Splenectomy may facilitate systemic therapy for advanced hepatocellular carcinoma with hypersplenism

Splenectomy may facilitate systemic therapy for advanced hepatocellular carcinoma with hypersplenism

Er-Lei Zhang, Zun-Yi Zhang, Zhi-Yong Huang^

Hepatic Surgery Center, Tongji Hospital, Tongji Medical College, Huazhong University of Science and Technology, Wuhan, China

^ORCID: 0000-0002-2239-0674.

Correspondence to: Dr. Zhi-Yong Huang, MD. Professor of Surgery, Hepatic Surgical Center, Tongji Hospital, Tongji Medical College, Huazhong University of Science and Technology, 1095 Jie Fang Avenue, Wuhan 430030, China. Email: huangzy@tjh.tjmu.edu.cn.

Submitted Nov 09, 2022. Accepted for publication Dec 22, 2022. Published online Jan 16 2023.

doi: 10.21037/hbsn-22-545

Hepatocellular carcinoma (HCC) is the second leading cause of cancer-related deaths globally and is widely considered to be a serious threat to human health. In clinical settings, more than 70% of HCCs are unresectable at initial diagnosis and are therefore treated with palliative rather than curative treatment, which severely reduces the overall survival of HCC patients (1). In China, most HCCs develop as a result of chronic liver disease (mainly hepatitis B virus infection) and are often accompanied by clinical portal hypertension (PH). PH induces splenomegaly and hypersplenism (defined as pathologic spleen). Severe PH and hypersplenism may preclude HCC patients from curative resection, and local treatments in the early stage due to pancytopenia, which are also equally important negative factors for the systemic therapy of advanced HCCs (2). For HCC patients diagnosed in the advanced stages, including extrahepatic spread, vascular invasion, and tumor-related symptoms, systemic therapy is recommended if available. In recent years, new options for systemic therapy have been continually developed for the treatment of advanced HCCs, such as small-molecule tyrosine kinase inhibitors and immune checkpoint inhibitors. Although recent advancements in systemic therapy have dramatically improved the long-term outcomes of advanced HCC patients, the severe adverse effects of systemic therapy with these agents should be carefully considered by clinicians.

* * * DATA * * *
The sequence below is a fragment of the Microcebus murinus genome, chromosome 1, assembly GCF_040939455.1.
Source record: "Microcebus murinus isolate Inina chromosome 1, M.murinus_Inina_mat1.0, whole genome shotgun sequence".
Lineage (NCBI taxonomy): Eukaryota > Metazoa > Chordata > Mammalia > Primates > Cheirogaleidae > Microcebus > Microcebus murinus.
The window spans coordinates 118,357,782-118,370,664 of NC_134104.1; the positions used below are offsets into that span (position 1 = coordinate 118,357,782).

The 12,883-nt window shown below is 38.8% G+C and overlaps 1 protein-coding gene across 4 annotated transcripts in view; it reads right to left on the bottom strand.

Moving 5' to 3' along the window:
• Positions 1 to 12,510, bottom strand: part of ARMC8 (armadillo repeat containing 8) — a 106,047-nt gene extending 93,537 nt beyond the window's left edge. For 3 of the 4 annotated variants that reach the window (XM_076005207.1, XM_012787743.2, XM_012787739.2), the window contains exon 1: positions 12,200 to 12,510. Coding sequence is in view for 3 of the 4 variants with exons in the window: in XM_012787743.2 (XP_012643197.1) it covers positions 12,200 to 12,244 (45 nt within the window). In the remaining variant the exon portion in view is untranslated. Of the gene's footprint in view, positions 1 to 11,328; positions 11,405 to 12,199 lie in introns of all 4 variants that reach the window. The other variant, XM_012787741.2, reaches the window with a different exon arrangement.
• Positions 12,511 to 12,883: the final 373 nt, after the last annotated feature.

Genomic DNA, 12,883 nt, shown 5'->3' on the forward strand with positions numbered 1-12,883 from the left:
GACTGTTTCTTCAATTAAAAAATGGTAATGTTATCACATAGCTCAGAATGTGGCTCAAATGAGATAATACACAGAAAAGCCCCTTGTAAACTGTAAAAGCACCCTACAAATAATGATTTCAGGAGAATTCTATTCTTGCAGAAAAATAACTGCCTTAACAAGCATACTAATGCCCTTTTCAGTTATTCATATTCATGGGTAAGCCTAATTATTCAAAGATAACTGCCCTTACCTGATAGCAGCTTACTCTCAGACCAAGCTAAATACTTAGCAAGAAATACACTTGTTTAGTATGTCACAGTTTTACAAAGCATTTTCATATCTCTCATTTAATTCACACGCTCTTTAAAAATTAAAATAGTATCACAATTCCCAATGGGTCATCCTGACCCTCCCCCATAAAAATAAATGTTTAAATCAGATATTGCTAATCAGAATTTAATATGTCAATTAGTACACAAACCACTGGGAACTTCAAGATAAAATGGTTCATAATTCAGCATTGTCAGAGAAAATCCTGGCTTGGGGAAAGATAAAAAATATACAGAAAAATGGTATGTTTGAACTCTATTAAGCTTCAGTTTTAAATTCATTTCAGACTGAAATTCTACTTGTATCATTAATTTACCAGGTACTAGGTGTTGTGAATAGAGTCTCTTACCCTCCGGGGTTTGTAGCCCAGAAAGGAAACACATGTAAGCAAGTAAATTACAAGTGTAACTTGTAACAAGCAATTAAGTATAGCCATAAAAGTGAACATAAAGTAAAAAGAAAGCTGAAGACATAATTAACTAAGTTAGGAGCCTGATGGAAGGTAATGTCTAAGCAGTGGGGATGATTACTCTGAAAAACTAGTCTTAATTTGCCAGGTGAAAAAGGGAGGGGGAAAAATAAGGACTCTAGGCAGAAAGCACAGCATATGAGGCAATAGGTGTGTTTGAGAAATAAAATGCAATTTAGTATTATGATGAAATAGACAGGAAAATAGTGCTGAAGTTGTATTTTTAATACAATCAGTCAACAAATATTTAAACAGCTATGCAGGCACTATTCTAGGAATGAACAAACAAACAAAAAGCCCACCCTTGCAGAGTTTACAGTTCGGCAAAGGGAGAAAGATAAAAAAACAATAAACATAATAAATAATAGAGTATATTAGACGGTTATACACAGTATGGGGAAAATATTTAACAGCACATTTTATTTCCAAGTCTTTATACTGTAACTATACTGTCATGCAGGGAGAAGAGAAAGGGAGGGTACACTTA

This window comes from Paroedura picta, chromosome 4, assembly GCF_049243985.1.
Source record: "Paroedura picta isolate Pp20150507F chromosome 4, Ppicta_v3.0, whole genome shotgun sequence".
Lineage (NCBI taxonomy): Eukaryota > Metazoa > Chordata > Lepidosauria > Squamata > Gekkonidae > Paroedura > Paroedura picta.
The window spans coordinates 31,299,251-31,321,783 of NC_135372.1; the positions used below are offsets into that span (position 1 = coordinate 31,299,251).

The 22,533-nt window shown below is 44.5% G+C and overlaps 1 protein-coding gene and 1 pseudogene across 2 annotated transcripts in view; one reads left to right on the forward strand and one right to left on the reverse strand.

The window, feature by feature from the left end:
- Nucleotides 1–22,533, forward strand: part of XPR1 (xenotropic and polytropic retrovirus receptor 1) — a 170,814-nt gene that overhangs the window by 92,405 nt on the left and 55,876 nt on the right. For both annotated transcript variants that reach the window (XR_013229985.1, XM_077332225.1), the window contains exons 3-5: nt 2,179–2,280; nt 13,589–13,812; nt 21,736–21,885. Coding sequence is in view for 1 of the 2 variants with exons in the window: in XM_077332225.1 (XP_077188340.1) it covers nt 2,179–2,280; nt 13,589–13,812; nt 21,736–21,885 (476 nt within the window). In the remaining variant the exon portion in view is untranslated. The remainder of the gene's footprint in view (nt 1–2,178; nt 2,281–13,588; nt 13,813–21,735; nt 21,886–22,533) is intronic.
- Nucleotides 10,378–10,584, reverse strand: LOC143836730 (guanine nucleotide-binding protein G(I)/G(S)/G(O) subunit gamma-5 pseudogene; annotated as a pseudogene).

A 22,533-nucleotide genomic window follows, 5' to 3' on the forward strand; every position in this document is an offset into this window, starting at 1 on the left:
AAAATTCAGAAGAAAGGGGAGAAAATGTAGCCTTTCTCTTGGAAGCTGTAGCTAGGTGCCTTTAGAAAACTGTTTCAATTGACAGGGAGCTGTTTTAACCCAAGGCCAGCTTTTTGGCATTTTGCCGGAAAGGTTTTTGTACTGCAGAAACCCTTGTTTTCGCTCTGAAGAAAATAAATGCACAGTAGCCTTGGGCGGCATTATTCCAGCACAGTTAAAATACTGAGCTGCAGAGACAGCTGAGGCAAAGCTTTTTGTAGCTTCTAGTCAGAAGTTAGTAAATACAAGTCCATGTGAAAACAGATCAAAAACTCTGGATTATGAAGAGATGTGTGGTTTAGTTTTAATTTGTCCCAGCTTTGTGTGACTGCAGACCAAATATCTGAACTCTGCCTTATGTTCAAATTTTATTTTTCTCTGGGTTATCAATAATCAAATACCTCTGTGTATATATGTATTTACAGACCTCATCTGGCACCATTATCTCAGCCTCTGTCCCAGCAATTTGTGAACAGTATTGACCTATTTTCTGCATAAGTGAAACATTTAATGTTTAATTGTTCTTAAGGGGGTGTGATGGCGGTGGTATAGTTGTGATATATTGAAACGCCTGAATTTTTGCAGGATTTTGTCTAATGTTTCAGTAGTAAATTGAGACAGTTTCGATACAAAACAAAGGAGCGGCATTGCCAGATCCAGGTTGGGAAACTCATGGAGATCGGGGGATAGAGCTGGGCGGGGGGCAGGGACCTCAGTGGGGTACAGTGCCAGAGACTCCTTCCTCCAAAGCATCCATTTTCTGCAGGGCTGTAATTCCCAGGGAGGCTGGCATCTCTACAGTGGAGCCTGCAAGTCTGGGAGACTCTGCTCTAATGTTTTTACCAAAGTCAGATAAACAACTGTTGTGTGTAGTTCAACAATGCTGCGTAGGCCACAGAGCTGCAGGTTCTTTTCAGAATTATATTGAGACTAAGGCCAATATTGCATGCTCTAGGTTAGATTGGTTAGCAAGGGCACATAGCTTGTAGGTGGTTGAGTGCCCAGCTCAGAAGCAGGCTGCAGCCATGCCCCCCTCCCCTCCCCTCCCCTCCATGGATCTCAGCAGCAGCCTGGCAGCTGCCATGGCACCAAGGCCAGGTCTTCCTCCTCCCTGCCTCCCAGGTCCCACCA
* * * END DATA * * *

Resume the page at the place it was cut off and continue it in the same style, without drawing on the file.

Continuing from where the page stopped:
Systemic therapy-related hematologic toxicities are rare but clinically serious and potentially life-threatening adverse events. Previous studies have indicated that the proportion of advanced HCC patients undergoing systemic therapy who had high-grade (grades 3–5) leukopenia and thrombocytopenia were up to 4.2% and 12%, respectively (3). Moreover, local treatments such as transarterial chemoembolization (TACE) and hepatic arterial infusion chemotherapy (HAIC) often receive a combined treatment modality with systemic therapy for advanced HCC. It is worth noting that local treatments based on chemotherapy will also restrict bone marrow function, and thus, the combination drug therapy will aggravate myelosuppression. In fact, patients with advanced HCC may have two kinds of liver disease: malignant tumor and liver-cirrhosis-associated hypersplenism. Meanwhile, clinicians are faced with pancytopenia due to hypersplenism and systemic therapy-related hematologic toxicities in these settings. Therefore, in the current era of systemic therapy combinationed with local treatments, dealing with pancytopenia due to hypersplenism and myelosuppression is crucial for the treatment of advanced HCC patients with hypersplenism, especially for those with a history of esophagogastric variceal bleeding.